The twilight zone


RACY CASES-57
V Pattabhi Ram

Neil sat before the doctor, wearing the conventional blue jeans and a chic t-shirt. How ironic. He was sporting attire which he would never like a doctor to sport. For long he had told anyone who mattered that casual wear robbed a professional of visible professionalism. Bankers, CA, doctors, lawyers and teachers should not be seen wearing casual while on work. Customers, clients, patients and students somehow lose trust while dealing with bankers, professionals, doctors and teachers who sport casual wear. That had been his take. Not everyone agreed with him.

Neil’s doctor was a cool customer. Always smiling, calm and courteous. But today as the doctor was sheaving through the papers Neil discerned a line cross his face. “Was not all well?” he wondered. The usual smile was missing. “You are fine,” said the doctor. “But you have to be a little careful in the future.” Even as Neil let it sink in the doctor was saying, “With proper medical care and life style alterations we can manage this.”

Neil wanted no beating about the bush. There had been signals about an impending ailment even earlier. He might as well face it. He said, “Doc, I can take it. Tell me, how many years.” The doctor had always admired Neil, the thorough bred professional bleached in innate honesty. He didn’t want to play God, but on being pushed he said, “5 years.” As he watched Neil’s face change color he remarked, “Neil we could still be very wrong on the time frame”.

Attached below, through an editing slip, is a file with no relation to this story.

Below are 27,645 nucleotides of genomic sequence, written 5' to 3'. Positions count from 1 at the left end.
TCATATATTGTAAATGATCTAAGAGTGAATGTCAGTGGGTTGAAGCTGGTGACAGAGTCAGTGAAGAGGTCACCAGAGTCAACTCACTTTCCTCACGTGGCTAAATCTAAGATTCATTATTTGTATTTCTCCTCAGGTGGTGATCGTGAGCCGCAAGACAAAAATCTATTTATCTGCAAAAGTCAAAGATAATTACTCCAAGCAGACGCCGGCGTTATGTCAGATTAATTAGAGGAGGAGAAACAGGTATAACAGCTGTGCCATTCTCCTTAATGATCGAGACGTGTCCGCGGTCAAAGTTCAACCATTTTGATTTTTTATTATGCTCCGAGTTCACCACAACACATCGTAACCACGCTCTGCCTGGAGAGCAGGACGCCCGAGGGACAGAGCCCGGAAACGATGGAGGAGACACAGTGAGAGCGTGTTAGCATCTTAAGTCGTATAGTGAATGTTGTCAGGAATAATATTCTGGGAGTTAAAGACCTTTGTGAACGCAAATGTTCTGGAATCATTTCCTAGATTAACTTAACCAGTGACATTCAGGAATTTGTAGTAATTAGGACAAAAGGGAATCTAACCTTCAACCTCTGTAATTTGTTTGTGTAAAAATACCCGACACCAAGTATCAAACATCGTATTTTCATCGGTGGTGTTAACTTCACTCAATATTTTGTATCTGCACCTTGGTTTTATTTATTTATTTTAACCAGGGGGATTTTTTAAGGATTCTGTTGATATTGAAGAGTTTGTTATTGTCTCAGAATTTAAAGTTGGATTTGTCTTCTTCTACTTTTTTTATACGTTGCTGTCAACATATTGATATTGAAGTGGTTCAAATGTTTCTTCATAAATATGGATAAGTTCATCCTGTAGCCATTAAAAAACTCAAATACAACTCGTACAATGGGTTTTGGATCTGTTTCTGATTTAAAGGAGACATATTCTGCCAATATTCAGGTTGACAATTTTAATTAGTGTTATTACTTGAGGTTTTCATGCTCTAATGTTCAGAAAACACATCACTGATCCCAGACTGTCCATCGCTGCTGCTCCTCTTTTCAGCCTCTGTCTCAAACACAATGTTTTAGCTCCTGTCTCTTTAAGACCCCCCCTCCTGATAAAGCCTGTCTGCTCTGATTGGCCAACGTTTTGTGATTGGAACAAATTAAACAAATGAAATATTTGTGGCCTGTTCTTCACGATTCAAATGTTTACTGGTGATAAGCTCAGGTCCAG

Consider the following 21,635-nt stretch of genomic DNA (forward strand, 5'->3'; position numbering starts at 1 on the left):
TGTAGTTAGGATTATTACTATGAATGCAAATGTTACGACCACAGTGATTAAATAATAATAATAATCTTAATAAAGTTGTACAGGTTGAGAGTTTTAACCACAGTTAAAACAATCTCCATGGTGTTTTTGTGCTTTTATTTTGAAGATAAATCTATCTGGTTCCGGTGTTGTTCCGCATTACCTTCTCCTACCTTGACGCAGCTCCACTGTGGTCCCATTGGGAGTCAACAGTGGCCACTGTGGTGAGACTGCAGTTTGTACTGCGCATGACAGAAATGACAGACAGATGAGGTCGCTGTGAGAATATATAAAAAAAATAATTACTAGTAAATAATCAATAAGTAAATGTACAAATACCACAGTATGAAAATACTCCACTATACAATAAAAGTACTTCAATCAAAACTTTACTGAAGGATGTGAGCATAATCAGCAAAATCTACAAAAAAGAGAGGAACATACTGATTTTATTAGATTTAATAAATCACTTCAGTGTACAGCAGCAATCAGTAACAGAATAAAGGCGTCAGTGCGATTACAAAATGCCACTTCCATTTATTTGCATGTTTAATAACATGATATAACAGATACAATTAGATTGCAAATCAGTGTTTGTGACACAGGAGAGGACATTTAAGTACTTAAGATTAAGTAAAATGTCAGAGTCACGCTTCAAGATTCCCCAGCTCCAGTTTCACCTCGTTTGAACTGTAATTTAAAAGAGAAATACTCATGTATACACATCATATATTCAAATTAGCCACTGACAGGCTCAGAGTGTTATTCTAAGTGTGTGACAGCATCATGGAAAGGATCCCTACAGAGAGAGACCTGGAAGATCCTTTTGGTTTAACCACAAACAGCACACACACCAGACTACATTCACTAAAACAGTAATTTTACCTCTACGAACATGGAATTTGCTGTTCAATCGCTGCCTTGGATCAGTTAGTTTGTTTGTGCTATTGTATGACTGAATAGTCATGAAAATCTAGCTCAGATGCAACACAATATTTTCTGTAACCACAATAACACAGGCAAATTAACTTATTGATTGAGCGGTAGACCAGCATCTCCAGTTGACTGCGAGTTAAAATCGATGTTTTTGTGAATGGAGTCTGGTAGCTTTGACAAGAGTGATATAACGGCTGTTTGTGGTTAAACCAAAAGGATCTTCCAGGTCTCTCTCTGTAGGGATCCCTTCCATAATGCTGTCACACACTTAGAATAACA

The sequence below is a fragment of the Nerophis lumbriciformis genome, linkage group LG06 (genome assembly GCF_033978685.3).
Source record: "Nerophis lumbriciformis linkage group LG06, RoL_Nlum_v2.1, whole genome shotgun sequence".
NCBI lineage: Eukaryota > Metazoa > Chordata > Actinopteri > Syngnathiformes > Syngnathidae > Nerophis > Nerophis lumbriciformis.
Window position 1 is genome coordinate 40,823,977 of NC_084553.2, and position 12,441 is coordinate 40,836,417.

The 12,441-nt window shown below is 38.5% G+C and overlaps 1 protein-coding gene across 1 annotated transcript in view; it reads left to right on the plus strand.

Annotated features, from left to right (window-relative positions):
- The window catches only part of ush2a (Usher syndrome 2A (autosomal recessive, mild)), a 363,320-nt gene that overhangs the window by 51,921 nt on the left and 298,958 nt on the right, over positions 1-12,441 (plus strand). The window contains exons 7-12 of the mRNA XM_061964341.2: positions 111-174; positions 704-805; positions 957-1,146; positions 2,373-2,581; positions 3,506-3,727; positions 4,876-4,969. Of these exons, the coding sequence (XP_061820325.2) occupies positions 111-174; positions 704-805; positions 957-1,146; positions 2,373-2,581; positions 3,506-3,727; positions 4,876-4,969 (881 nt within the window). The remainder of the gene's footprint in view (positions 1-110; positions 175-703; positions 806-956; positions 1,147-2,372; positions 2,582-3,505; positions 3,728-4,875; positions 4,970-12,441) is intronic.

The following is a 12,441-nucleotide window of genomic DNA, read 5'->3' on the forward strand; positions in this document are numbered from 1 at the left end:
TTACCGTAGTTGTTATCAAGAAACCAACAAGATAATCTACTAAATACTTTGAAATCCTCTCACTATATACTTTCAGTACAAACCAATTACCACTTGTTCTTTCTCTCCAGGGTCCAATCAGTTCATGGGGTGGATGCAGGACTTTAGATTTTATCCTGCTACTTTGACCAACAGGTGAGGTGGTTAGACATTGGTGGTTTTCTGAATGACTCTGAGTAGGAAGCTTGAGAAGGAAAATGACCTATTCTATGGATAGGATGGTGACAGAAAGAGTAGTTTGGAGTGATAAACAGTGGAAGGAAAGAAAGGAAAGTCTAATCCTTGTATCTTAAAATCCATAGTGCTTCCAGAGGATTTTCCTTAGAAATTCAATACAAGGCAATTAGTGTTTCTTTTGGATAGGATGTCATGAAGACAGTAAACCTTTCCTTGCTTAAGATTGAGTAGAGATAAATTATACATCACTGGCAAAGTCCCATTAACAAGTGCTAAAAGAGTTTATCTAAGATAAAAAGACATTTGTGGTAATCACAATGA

Neil smiled. He knew the doc was only trying to cushion the impact. “Thank you doc. That sets the deadline for a few things that I had always wanted to do. All along I had postponed them, pressed by professional commitments. Now I shall do them”. The doc returned the smile. “You will live to achieve it Neil. Remember, every moment, every situation and every issue has a positive side”.

Wafers, waiting outside, unwittingly overheard snippets of the conversation. Her heart went out for this stranger and she admired the equanimity with which he had taken the news. He must be some 15 years older than her she thought and told herself that at a time when 85 of age was on, his was no age to fade away.

As they met for the weekend adda at the Chennai coffee pub, Wafers narrated the sequence of events to the gang. And then asked rhetorically, “What would you do if you knew you had only 5 years to live”? Rinku, the journalist, was quickly off the block, “I would first write my will.” Wafers didn’t know whether to smile or scream. China said, “He has a point.” He remembered how when his grandpa, a famous lawyer, had died intestate (!). It had created a major crisis in the family. He had then vowed that howsoever small his estate he shall always make out a will.

Muscles, the medical intern said, “I would like to do something that would leave footprints on the sands of time”. Rinku wondered, “Isn’t being a doctor good enough. That’s one profession people have the greatest admiration for”. Clearly Muscles didn’t want to be just another doctor. “I would want to do something out of the ordinary”, he said. “Like brain transplant” asked Wafers? “Maybe” said the doctor in the making.